- The government is set to float a record Sh150 billion infrastructure bond next month, whose proceeds will be used to offset debt to contractors and finance the completion of ongoing road projects.
- Infrastructure Principal Secretary Paul Mainga said the Treasury, the Central Bank of Kenya (CBK), and the Attorney-General had approved the sale of the bond.
The government is set to float a record Sh150 billion infrastructure bond next month, whose proceeds will be used to offset debt to contractors and finance the completion of ongoing road projects.
Infrastructure Principal Secretary Paul Mainga said the Treasury, the Central Bank of Kenya (CBK), and the Attorney-General had approved the sale of the bond.
“The National Treasury and other government agencies have agreed as a matter of urgency that we float a Sh150 billion roads bonds to pay contactors and complete ongoing works,” he told the National Assembly’s Public Accounts Committee (PAC) Tuesday.
“We will be going to seek funds at market rates. We are yet to settle on the loan period.”
Proceeds from the long-delayed bond will be used to clear Sh100 billion pending bills and ease pressure on businesses weighed down by debt and the negative economic effects of the Covid-19 pandemic.
Analysts said the current improved liquidity in the market would boost the performance of the infrastructure bond whose tax-free status traditionally tends to attract heavy bidding.
Only last month, the Treasury raced ahead of its domestic borrowing target for the fiscal year following the huge uptake of its September infrastructure bond issuance, taking advantage of a highly liquid market and dearth of alternative investment options.
The September infrastructure bond that was targeting Sh75 billion raised a record Sh151.3 billion worth of bids, with investors attracted by the interest-free nature of the paper that will pay interest at 12.73 percent.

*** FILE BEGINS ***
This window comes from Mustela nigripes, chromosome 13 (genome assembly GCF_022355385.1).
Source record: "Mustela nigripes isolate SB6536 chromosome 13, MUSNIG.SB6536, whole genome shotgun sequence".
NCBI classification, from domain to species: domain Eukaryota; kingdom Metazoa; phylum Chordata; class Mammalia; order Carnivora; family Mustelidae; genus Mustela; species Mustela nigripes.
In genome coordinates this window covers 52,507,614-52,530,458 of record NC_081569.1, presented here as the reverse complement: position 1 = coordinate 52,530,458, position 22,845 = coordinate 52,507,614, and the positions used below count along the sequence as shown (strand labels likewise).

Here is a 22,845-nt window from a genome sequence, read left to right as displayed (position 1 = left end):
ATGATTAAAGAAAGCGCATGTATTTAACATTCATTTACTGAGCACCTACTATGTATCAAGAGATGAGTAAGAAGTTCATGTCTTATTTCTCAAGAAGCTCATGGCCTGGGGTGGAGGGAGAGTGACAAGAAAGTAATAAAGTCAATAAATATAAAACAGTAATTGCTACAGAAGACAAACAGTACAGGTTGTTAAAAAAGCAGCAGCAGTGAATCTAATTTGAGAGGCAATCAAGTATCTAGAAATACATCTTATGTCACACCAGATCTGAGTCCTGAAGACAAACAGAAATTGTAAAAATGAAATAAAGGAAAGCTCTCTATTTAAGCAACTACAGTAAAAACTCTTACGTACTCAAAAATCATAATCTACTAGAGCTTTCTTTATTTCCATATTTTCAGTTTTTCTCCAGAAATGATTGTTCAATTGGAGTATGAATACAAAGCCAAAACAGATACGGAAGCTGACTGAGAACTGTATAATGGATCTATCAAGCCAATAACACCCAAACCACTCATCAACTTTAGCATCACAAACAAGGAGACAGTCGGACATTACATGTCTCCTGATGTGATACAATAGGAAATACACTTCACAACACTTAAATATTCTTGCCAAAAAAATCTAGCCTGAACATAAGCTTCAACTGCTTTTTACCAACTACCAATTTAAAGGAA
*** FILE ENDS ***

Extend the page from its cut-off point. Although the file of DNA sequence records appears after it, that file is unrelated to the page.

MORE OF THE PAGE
Prof Mainga earlier this year told Parliament that the roads sub-sector requires about Sh650 billion to clear all outstanding commitments on ongoing projects.
Parliament in 2019 enacted the Kenya Roads Board Act which gave the Kenya Roads Board (KRB) the power to raise funds for road maintenance.
Bond issuance to source funds for maintaining roads is a long break from the traditional road toll and fuel levy approach where KRB would make disbursements to road agencies and county governments every year.
The move was made possible after a legal framework was completed by MPs to enable the floating of such debt instruments.
Prof Mainga told PAC that the Treasury treated the infrastructure bond with urgency owing to the huge pending bills owed to contractors.
He said the Infrastructure Ministry paid Sh5 billion in interest when it cleared the Sh70 billion pending bill that was owed to road contractors.
“As a government, we don’t know when we will clear the Sh100 billion unless we float the roads bond. Going by the Sh5 billion we paid in interest penalty when we cleared a Sh70 billion pending bill, I think we will pay interest to the tune of Sh10 billion when we clear the current pending bill of Sh100 billion,” he said.
The PS said the pending bill is accumulating huge interest given the demand for development annually.
“We must develop roads and the alternative is to float a bond. We have an annual budgetary requirement of Sh290 billion for the development of roads. We must borrow to develop roads,” he told the Opiyo Wandayi-led committee.
Mr Wandayi observed that the Sh5 billion paid in interest penalties could have been used to construct 50 kilometres of good tarmac road.
“The Sh5 billion interest penalty is nearly a quarter of our CDF (Constituency Development Fund). This is a lot of money which the government is losing,” Prof Mainga said.
The PS said the Sh100 billion pending bill relates to the year to June 2020 and that the ministry had no budget to cater for accrued interest and penalties.
“We met with local banks three weeks ago to prevail upon them not to deduct any amount we pay contractors. They should not penalise contractors because this is the fault of the government. It is as a result of delay in exchequer releases and budget cuts,” Prof Mainga said.